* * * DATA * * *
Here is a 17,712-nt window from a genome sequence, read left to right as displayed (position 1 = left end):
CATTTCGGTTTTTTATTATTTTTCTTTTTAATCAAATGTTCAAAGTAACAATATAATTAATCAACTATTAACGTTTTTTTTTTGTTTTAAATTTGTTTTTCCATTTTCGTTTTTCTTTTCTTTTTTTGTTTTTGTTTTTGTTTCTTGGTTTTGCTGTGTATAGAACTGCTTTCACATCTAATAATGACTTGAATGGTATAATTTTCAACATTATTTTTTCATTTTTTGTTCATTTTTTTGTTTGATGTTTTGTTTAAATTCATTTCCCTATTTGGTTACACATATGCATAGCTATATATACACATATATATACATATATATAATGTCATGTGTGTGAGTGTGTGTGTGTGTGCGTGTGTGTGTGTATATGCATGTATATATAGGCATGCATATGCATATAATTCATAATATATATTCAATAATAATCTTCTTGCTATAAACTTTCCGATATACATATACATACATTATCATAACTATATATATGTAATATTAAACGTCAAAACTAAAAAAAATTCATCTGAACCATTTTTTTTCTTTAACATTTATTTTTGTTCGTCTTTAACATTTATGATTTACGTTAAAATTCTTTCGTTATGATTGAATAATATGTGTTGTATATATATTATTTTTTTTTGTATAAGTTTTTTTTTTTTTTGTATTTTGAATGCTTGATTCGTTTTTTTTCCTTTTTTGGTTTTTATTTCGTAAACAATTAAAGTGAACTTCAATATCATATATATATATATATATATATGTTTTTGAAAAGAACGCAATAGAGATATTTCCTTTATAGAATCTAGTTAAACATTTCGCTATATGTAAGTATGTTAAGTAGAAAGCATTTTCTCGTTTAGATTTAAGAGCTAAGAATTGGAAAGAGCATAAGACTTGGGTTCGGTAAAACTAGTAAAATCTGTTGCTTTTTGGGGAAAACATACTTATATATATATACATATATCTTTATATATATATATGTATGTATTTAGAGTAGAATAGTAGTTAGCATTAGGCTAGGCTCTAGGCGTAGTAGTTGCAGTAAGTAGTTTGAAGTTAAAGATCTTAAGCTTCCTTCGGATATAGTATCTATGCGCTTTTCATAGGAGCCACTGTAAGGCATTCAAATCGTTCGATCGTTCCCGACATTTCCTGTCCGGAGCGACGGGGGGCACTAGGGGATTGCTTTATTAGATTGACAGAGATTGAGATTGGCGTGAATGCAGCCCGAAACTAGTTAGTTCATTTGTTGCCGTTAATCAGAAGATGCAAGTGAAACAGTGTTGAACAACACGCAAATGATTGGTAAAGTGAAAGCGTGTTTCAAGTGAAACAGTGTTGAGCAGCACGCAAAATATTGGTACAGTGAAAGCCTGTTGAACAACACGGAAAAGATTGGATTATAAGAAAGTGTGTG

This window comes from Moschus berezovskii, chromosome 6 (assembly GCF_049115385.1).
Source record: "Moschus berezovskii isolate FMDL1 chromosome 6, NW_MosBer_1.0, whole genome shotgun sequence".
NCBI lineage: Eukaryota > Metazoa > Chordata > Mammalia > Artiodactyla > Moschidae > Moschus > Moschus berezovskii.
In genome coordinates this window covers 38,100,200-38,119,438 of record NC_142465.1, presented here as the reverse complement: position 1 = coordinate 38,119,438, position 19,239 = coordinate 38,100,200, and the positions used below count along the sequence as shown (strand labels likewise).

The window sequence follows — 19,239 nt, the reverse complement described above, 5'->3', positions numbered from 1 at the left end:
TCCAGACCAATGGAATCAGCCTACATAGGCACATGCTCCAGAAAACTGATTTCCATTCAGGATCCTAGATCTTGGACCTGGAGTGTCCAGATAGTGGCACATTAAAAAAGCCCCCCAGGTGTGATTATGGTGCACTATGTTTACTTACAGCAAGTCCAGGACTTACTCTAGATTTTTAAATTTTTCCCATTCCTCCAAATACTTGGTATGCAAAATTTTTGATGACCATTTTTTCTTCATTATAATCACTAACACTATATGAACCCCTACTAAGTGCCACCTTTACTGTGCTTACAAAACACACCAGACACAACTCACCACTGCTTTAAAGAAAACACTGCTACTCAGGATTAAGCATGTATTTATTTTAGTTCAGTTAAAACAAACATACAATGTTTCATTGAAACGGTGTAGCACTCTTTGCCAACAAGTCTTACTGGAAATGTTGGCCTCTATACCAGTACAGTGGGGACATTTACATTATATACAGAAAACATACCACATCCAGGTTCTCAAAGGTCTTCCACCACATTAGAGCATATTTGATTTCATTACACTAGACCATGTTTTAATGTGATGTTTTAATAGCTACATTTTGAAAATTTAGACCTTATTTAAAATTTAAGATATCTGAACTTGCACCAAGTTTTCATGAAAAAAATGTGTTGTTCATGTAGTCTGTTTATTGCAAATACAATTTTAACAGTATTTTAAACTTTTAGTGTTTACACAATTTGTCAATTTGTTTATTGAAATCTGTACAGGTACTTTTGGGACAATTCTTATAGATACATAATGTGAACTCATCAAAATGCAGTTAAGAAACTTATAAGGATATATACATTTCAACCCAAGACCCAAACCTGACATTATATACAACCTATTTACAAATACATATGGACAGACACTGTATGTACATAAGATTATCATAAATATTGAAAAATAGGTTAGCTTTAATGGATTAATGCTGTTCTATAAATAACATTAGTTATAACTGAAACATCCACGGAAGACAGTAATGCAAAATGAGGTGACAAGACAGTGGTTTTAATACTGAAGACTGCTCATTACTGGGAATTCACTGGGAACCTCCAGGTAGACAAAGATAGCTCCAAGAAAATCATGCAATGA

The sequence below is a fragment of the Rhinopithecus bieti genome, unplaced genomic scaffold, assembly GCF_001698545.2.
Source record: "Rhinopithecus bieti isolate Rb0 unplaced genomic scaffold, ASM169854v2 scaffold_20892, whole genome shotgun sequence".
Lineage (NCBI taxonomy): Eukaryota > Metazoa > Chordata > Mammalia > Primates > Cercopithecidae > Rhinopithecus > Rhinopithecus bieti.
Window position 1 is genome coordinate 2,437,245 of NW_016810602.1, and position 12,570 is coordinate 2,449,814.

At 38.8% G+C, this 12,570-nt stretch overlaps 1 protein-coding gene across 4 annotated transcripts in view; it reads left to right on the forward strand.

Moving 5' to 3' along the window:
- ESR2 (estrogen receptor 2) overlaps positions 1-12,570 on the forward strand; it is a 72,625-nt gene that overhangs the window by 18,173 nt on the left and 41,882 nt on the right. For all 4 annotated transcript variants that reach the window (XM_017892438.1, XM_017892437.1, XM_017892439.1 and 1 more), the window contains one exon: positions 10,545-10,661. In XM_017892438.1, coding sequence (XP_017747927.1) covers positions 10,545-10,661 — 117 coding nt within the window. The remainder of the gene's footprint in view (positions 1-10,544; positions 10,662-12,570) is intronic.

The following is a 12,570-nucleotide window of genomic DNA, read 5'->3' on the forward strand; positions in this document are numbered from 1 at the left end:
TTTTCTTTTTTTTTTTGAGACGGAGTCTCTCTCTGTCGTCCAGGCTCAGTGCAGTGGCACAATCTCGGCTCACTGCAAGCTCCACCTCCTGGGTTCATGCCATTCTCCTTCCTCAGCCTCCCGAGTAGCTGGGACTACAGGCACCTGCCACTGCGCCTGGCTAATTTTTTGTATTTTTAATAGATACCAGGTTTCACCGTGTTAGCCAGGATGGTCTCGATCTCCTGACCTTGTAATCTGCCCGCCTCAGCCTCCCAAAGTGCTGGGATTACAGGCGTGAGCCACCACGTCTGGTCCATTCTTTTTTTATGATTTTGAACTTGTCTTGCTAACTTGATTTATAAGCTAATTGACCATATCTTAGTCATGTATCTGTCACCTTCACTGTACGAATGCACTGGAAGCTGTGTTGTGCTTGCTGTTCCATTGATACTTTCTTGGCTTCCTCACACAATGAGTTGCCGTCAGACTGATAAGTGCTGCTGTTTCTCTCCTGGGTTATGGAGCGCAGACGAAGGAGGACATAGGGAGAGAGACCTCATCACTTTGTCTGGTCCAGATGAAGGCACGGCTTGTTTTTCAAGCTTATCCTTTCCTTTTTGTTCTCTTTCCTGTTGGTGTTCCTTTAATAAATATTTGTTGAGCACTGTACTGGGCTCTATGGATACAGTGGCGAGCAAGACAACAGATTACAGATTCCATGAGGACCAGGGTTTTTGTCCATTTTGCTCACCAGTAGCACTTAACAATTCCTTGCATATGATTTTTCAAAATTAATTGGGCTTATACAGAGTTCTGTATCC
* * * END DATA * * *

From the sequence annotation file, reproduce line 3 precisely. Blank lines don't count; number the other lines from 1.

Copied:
This window comes from Moschus berezovskii, chromosome 6 (assembly GCF_049115385.1).